(CNN) -- English cricket chiefs have broken off negotiations with Allen Stanford after the Texan tycoon was charged by U.S. regulators over an alleged multibillion dollar fraud.
Stanford presents a trophy to the winners of his Twenty20 cricket tournament in November 2008.
A statement on the official Web site of the England and Wales Cricket Board (ECB) www.ecb-co.uk confirmed that joint talks with the West Indies Cricket Board over a "new sponsorship deal" had been called off.
Stanford backed a much-criticized $20 million winner takes all Twenty20 match between his all-star team and England in Antigua last November.
The lucrative series is due to continue for five years and the ECB had been in negotiations with Stanford over an annual tournament at Lord's starting next year and an English Premier League, all using the Twenty20 format.
Stanford also has links with other sports, most notably golf, where he is the title sponsor of the Stanford St. Jude Championship in Memphis in June.
The 58-year-old billionaire is also set to back an LPGA tournament in Houston at the end of the year and is involved in tennis and sailing events.
But it is his high-profile connection with cricket which has made the headlines, landing a helicopter on the home of cricket Lord's before clinching a deal to bring the England team to the Caribbean for the richest one-off in the history of the sport.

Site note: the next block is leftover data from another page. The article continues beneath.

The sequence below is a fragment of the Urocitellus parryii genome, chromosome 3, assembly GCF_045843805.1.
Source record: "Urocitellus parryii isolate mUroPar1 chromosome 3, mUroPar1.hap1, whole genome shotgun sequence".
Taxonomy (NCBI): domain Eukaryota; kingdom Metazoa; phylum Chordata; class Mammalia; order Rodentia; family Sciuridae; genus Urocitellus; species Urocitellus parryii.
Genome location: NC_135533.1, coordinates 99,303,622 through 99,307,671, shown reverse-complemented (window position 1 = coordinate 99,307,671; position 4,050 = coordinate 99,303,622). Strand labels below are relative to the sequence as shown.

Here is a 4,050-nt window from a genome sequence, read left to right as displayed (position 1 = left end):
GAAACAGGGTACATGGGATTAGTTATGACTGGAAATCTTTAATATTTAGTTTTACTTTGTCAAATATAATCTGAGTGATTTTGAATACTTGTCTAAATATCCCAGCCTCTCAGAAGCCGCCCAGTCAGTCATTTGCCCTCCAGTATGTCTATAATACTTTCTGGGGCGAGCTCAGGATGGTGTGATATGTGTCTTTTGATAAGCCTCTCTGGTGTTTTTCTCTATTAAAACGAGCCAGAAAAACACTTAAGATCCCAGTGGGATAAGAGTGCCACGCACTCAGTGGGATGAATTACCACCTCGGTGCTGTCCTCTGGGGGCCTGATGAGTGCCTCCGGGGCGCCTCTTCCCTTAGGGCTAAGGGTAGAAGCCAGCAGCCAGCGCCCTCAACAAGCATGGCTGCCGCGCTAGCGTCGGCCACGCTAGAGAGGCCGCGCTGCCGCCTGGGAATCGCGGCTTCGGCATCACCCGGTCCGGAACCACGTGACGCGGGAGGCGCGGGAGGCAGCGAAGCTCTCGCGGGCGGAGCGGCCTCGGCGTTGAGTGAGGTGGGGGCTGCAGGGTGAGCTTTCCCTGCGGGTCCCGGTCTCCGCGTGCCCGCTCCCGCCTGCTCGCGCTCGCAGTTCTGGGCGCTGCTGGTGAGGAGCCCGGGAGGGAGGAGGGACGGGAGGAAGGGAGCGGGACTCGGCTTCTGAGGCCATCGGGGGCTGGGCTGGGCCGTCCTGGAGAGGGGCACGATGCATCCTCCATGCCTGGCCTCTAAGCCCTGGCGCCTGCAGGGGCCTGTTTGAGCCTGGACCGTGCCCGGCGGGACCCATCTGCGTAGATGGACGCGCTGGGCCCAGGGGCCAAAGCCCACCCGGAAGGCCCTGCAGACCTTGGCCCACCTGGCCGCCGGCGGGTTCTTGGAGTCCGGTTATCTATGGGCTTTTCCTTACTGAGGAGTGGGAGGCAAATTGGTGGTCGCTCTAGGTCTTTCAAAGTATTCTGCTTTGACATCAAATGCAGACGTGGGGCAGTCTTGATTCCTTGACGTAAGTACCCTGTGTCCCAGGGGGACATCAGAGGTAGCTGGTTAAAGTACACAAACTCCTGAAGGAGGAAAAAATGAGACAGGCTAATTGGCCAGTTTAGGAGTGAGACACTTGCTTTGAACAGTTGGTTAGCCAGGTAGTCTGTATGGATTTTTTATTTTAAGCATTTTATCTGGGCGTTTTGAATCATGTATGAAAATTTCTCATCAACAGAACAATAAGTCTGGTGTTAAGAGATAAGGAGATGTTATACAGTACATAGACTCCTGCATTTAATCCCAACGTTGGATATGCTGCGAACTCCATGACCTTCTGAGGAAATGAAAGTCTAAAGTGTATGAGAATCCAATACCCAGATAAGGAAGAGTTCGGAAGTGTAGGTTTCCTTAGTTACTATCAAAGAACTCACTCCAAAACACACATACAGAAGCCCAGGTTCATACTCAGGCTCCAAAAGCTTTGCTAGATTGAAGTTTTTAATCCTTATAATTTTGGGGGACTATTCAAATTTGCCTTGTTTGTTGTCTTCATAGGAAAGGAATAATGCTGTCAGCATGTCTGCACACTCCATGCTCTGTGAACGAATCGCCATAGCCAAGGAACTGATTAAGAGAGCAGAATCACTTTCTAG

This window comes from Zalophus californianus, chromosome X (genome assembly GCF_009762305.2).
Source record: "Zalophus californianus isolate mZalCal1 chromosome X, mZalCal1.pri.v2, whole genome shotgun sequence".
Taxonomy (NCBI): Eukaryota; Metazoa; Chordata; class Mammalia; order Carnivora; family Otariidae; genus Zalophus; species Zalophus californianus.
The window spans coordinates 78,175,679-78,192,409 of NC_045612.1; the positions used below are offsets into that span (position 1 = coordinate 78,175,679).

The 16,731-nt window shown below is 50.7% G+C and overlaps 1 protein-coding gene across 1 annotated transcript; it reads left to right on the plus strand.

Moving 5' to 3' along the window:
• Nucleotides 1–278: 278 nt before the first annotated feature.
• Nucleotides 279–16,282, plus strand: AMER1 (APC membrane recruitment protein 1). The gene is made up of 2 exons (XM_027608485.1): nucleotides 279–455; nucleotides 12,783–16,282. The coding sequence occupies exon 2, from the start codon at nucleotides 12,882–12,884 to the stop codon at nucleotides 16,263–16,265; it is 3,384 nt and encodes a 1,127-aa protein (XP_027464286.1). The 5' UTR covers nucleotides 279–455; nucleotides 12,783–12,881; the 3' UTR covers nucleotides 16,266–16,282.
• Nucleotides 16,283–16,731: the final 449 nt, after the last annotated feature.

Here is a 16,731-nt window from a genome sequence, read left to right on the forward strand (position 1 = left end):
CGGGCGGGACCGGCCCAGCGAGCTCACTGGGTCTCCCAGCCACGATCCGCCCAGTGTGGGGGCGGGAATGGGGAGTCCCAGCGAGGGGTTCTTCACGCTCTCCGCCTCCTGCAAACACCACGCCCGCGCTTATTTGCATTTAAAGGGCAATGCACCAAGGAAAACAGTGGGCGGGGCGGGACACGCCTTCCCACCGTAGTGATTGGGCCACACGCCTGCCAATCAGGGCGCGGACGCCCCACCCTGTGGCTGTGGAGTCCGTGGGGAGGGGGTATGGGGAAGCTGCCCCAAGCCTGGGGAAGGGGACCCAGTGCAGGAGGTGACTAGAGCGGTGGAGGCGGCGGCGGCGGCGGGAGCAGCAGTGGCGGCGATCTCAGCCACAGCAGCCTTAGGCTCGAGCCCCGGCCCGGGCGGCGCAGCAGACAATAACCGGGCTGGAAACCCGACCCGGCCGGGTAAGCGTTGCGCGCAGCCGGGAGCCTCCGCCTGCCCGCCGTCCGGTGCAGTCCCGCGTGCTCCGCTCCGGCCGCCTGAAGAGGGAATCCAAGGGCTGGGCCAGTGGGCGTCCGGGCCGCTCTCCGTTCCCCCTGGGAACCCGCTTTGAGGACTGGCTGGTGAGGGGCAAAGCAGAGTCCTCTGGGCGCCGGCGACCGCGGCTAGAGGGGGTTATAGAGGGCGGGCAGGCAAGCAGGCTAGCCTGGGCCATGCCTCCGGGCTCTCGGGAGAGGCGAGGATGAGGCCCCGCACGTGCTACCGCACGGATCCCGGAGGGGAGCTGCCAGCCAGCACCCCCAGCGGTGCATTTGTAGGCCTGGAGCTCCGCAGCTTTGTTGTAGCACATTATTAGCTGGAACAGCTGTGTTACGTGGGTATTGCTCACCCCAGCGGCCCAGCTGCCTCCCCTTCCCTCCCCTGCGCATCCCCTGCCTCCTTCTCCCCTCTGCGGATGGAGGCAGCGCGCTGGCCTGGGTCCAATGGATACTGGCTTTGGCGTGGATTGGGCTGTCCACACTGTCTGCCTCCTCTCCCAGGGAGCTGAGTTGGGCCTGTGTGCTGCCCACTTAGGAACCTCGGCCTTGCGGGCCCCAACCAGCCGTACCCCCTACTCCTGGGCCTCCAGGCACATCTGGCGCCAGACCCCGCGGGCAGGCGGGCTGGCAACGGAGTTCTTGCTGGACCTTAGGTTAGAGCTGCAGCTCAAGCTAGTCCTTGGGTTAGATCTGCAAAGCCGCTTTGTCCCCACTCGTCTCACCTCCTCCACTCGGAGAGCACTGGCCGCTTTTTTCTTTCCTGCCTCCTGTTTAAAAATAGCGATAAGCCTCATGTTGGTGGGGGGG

His all-stars team, comprised in the main of established West Indian Test players, thrashed England to become instant dollar millionaires in the "Stanford Super Series".
But the week-long tournament attracted negative headlines as Stanford was pictured, some said inappropriately, with the wives of the England team while their partners were on the field.
Already under pressure over England's involvement, ECB chairman Giles Clarke faced calls for his resignation on Wednesday as the full extent of the fraud charges became clear.
Conservative peer Lord Marland, who recently aborted a challenge to Clarke for his position, told BBC Radio 5 Live: "In most other businesses some people would resign if they had been involved in such a fiasco as this."
Clarke told the Independent newspaper "I will not be resigning," but admitted the business relationship with Stanford was with hindsight a mistake.
"We had the best of intentions, so yes," he added.
The implications for the cash-strapped West Indies cricket board, already under fire for their handling of the abandoned second Test against England in Antigua, could be more severe.
In its draft strategic plan, published on its official Web site www.windiescricket.com, the board admits to "lack of financial stability, chronic cashflow problems and low reserves."
Stanford had promised to invest up to $100 million over the next four years, much to grassroots schemes in the various Caribbean nations.
The U.S. Securities and Exchange Commission (SEC) has accused the chairman of Stanford Financial Group in an $8 billion fraudulent investment scheme.
The SEC raided the Houston offices of Stanford and froze the assets of three companies he controls on Tuesday.
Stanford Financial Group could not immediately be reached for comment.